My husband and I were once in the middle of an epic fight—one for the ages. He was angry. I was angry. He was crying. I was crying. We talked ourselves in circles again and again and again. The root issues were the same ones we’d fought about a thousand times before. It seemed like we’d be stuck in the vortex of our frustration forever. Then he looked me in the eye and said, “You’re going to need to decide that I am not your enemy. I am for you.”
I did. Right then and there I decided he was on my team. It didn’t make our marriage perfect, but we’ve stopped the knock-down-drag-outs. My feathers don’t ruffle as easily when I know he is on my side. He gets frustrated less because he knows we’re playing on the same team.
I bring this up because many who are deconstructing have a complicated relationship with other Christians. There have been genuine hurts and grievous sins. If the church feels like a battlefield, it’s easy to question the kindness of the God we represent. On our best day, the Church is a group of sinners. We stumble and fall in many ways and very often there is collateral damage. But we are bound together by an unbreakable chord: the grace of Jesus. Because of His work in our lives we are the keepers of a commission so great that it keeps changing the world. Come close, dear reader. Picture me holding your face in my hands. We are for you.
I’m so sorry if we’ve hurt you. The pain of interpersonal conflict has a bad habit of distorting how we see everyone and everything. But just like I learned to lay down my weapons in marriage by choosing to see that my husband and I are on the same team, I invite you to see that the Church is not your enemy. I say it again, we are for you. You are a valued and valuable member of the flock of Christ.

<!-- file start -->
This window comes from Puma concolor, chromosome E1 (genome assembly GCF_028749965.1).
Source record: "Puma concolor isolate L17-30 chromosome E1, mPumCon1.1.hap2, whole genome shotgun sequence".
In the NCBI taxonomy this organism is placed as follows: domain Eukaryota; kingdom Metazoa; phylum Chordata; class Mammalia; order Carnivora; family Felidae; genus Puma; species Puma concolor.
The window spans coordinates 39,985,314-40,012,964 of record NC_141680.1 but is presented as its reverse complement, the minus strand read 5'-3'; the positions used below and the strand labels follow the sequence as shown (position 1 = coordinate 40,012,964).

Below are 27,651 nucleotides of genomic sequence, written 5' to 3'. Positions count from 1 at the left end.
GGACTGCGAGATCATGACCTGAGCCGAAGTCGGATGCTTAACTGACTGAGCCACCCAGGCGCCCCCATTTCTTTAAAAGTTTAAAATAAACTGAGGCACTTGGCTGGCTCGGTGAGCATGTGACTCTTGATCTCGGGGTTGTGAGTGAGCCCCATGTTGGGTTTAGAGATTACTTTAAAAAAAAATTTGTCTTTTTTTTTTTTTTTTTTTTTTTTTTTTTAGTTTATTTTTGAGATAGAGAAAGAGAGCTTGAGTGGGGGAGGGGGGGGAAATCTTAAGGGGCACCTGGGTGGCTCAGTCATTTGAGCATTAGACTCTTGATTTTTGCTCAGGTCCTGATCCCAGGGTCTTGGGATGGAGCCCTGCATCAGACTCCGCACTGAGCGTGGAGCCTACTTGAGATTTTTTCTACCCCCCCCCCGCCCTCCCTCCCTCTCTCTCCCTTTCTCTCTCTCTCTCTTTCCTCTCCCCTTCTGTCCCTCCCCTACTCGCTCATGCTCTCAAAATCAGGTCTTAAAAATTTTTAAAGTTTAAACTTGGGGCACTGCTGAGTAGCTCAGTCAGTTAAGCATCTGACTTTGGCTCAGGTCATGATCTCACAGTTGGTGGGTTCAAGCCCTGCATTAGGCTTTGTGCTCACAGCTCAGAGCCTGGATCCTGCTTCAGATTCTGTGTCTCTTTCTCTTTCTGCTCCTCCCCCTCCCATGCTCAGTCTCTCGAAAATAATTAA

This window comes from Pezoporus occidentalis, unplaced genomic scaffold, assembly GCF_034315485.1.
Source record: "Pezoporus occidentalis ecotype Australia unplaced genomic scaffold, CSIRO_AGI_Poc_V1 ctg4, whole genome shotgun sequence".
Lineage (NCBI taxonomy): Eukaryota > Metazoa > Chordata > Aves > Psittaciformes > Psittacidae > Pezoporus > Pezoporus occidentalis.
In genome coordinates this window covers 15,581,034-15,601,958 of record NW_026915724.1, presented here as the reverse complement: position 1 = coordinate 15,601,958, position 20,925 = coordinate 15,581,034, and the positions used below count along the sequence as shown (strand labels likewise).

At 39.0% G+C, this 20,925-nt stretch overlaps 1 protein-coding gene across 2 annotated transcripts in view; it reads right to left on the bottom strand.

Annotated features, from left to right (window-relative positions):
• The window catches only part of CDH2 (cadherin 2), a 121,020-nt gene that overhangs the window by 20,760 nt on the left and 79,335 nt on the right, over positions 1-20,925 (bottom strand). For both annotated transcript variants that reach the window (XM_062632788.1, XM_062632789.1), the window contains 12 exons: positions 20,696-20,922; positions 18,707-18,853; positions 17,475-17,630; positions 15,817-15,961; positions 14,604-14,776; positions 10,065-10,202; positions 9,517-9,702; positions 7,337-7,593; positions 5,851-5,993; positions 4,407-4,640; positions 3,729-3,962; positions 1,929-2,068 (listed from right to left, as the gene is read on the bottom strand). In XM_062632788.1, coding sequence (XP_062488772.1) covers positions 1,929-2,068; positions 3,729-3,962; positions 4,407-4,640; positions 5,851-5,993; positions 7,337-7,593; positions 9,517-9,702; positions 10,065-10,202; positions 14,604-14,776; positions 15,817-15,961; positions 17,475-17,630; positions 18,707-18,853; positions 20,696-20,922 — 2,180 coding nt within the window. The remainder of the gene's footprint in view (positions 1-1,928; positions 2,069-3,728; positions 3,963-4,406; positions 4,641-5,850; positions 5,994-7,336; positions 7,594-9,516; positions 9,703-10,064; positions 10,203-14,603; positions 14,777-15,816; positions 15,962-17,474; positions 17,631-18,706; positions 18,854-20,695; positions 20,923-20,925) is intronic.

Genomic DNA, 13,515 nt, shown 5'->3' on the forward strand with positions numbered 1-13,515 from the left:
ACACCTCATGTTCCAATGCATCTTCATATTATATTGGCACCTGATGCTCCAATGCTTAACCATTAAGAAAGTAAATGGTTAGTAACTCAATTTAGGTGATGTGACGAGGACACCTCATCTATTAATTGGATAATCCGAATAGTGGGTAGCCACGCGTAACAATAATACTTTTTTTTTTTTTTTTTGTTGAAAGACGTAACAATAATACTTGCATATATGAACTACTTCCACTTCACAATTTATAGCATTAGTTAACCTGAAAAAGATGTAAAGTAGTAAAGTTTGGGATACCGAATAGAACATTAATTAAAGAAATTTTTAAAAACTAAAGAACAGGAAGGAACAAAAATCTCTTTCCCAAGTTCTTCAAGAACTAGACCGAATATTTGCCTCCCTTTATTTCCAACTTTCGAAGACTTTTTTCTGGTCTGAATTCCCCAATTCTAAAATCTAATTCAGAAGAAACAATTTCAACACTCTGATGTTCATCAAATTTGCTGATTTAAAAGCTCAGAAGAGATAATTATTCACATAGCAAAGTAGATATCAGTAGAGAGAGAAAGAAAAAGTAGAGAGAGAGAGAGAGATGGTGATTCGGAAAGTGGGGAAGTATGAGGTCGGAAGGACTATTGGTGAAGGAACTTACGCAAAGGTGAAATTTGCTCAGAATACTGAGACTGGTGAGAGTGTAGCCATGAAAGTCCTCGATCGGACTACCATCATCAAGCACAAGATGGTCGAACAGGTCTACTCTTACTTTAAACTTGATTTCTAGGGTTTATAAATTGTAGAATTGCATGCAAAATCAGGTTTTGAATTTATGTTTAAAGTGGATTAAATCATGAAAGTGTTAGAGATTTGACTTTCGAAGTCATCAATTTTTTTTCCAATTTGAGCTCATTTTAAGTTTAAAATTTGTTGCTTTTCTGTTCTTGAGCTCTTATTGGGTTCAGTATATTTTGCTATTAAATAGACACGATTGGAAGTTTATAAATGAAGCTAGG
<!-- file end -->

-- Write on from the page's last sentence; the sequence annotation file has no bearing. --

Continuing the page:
If Job was on Instagram today some would label him a deconstructionist. Suffering caused him to ask big questions about the ways of God. I expect God’s answers to those questions weren’t what Job expected (Job 38–41). We cannot force God to answer us our way in our timing. Still, in his wrestling, Job reached a conclusion about God that is essential for all who wrestle.
These are but the fringes of his ways;
how faint is the word we hear of him! (26:14 csb)
Do we humbly approach knowing God and His Word, fully convinced that we are finite and (this side of heaven) will always have gaps in our understanding? Or, do we question God when He doesn’t fit into our preconceived notions? From our limited view on earth, we can only see the fringes of Him. There is always more to discover. If you’ve got questions, get lower, not higher. Humility is the only posture from which we can rightly wrestle with God’s character and God’s Word.
The New Testament records many examples when the expectations of a Messiah held by first century Jews were challenged by who Jesus was. Seeking Jesus forced them to deconstruct everything they thought they knew about God and faith. They were stretched to grow their understanding as the mystery of Christ was made known. Those who humbly surrendered their preconceived notions were changed by the Living God. Those who approached their questions and concerns about Jesus from a posture of pride, trying to fit Him into a box of their own making, missed Him completely.
Ask questions. Dig deeper. Grow. Stretch. Change. But approach faith humbly, not as a riddle you or anyone else can solve but as a gift into which you get to keep growing.